We can see that the three commit messages in question are from our original commits B, D, and E, related to our new feature. We can clear all of these (and the comments included with them) and type a new, more meaningful commit message. Note that any line prefixed with a hash symbol (“#”) will be ignored:
Modifying the Commit Message for the Combined Feature Commit in the Editor:
Now, SAVE THE EDITOR CONTENT AGAIN and close the editor window. The command line window now looks like this:
Command Window After Successful Interactive Rebase:
If we run git log now, we see the following:
Git Log After Successful Interactive Rebase:
If we run Gitk, we see this:
As we can see, in the above, we now have a single commit representing the implementation of our new feature, and the original bug fix (previously, commit C) where previously there were four distinct commits. We have re-written history, in preparation for a sensible merge into our master branch.
Notice that our bug fix commit (previously commit C) now has a different hash identifier than previously, and the combined commit is brand-new as well. This is important, because again, HISTORY HAS BEEN CHANGED. The implication here is that if the previous history has been pushed to a public repository (or otherwise cloned, perhaps locally) the history of the feature branch will no longer be the same. In other words, we might as well think of Commit C as a new commit F, and the combined commit as a new commit G.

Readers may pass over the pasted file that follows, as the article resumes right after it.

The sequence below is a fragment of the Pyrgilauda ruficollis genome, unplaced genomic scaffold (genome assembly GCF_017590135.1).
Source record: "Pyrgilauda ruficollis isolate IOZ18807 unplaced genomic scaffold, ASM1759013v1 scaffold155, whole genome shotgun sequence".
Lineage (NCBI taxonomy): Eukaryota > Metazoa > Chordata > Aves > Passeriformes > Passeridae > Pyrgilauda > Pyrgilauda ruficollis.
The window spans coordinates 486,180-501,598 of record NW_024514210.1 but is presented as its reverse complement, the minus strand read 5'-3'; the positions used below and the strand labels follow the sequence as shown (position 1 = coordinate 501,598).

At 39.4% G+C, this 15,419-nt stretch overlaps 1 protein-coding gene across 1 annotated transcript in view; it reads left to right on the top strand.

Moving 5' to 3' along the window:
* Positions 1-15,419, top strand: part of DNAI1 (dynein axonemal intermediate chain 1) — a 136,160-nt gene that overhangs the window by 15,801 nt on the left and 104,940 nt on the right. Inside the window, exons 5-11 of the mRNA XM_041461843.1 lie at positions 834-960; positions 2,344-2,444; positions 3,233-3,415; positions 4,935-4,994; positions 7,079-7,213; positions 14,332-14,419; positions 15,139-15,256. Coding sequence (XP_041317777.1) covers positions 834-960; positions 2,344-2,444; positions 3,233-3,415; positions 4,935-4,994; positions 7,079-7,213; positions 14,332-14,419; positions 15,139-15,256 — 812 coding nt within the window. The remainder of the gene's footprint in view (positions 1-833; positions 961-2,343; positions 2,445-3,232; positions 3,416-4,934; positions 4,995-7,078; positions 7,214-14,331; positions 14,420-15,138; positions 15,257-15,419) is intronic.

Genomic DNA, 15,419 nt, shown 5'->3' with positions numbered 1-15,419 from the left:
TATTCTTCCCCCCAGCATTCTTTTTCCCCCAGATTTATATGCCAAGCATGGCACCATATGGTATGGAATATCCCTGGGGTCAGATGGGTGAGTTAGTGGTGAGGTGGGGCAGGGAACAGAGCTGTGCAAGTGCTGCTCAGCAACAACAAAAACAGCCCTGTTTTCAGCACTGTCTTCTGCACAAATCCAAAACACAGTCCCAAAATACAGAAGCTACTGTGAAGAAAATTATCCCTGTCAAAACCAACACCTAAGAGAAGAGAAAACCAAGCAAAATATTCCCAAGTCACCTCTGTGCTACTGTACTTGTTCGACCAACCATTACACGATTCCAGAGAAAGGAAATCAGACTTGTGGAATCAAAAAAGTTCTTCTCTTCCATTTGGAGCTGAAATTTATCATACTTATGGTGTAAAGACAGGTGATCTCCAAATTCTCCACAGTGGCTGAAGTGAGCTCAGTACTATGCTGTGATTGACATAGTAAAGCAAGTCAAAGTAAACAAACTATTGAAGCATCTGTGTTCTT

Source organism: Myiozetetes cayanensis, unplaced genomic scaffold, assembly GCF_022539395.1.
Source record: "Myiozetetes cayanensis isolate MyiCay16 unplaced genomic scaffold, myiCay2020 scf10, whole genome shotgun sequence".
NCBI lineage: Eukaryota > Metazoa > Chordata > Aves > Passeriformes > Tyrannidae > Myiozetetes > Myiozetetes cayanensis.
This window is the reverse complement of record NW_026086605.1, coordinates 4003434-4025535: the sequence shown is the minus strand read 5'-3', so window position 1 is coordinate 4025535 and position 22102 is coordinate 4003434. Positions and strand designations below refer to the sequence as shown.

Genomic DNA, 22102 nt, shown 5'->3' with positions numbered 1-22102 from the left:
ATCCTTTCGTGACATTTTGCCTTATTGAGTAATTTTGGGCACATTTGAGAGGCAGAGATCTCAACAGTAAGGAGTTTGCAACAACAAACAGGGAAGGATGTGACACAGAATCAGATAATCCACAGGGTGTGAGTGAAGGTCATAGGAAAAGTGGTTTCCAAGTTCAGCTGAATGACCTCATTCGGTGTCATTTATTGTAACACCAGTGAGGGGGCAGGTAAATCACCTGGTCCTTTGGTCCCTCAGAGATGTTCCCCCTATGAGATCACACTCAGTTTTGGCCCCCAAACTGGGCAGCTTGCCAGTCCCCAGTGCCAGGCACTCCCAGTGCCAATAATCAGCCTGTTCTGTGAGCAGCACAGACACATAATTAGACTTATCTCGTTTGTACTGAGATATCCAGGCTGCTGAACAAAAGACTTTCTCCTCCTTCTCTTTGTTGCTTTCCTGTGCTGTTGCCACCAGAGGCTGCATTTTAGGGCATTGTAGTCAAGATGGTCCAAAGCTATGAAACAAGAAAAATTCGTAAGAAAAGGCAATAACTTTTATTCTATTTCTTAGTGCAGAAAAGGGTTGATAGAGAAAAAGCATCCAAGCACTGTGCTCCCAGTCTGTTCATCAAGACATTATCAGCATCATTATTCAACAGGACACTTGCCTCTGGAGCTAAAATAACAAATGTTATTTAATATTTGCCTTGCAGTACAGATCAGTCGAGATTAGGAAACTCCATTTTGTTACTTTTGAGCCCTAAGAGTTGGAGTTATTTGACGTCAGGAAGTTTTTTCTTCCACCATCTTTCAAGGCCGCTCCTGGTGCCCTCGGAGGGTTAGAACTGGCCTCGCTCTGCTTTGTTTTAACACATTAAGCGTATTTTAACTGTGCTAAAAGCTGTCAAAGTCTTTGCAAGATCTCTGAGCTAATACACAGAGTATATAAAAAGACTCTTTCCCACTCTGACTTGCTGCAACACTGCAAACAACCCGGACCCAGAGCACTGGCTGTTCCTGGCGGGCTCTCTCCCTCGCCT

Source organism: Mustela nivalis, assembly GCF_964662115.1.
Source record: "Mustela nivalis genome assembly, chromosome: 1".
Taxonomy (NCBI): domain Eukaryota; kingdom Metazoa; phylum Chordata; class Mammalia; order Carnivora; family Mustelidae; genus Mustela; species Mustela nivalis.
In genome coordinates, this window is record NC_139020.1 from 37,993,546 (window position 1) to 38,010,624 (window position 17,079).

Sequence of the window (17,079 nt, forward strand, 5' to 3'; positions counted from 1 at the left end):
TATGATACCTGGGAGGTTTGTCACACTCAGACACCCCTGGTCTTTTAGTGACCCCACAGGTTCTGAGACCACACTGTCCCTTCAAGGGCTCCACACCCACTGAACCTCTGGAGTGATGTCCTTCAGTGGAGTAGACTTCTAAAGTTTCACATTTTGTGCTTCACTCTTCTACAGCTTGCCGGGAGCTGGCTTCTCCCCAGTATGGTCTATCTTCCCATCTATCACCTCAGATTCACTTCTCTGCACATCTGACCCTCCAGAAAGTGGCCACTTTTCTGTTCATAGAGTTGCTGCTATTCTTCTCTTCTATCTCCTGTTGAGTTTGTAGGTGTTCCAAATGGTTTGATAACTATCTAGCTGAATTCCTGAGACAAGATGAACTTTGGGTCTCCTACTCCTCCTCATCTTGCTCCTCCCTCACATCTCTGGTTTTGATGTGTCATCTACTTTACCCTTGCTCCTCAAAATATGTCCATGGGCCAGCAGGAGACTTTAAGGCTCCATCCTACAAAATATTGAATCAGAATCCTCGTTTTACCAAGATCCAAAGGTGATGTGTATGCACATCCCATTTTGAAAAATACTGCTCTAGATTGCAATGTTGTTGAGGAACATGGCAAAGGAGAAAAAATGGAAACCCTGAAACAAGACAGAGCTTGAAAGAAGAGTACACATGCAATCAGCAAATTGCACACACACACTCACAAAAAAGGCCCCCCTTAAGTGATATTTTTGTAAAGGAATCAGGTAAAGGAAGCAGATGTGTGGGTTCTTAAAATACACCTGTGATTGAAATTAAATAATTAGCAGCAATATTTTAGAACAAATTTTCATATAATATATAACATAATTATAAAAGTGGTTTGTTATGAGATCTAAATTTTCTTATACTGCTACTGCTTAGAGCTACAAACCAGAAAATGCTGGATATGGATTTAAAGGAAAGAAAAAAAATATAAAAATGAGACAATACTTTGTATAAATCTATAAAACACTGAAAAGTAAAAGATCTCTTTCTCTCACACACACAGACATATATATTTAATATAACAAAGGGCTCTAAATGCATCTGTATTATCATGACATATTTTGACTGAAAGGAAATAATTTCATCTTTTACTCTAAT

IMPORTANT: This should not be performed on commits which have been pushed to a public repository, if other committers are working with your code!!! It is generally best to reserve this technique for code in your local working tree, before publishing.
Graphically, our repository now looks like THIS:
Repo After Interactive Rebase:
But, What About Merge Conflicts During the Interactive Rebase?
As often as not, you will run into merge conflicts during this process. I contrived the example above specifically to illustrate the ability to combine commits, and studiously made sure conflicts would not occur here.
In cases where there are conflicts, Git will stop the rebase process, and demand that you fix any conflicts before resuming. Once you have resolved any conflicts, type git rebase –continue in the command window, and the process will resume. We’ll take a look at conflict resolution in another post.
John on Google CodeProject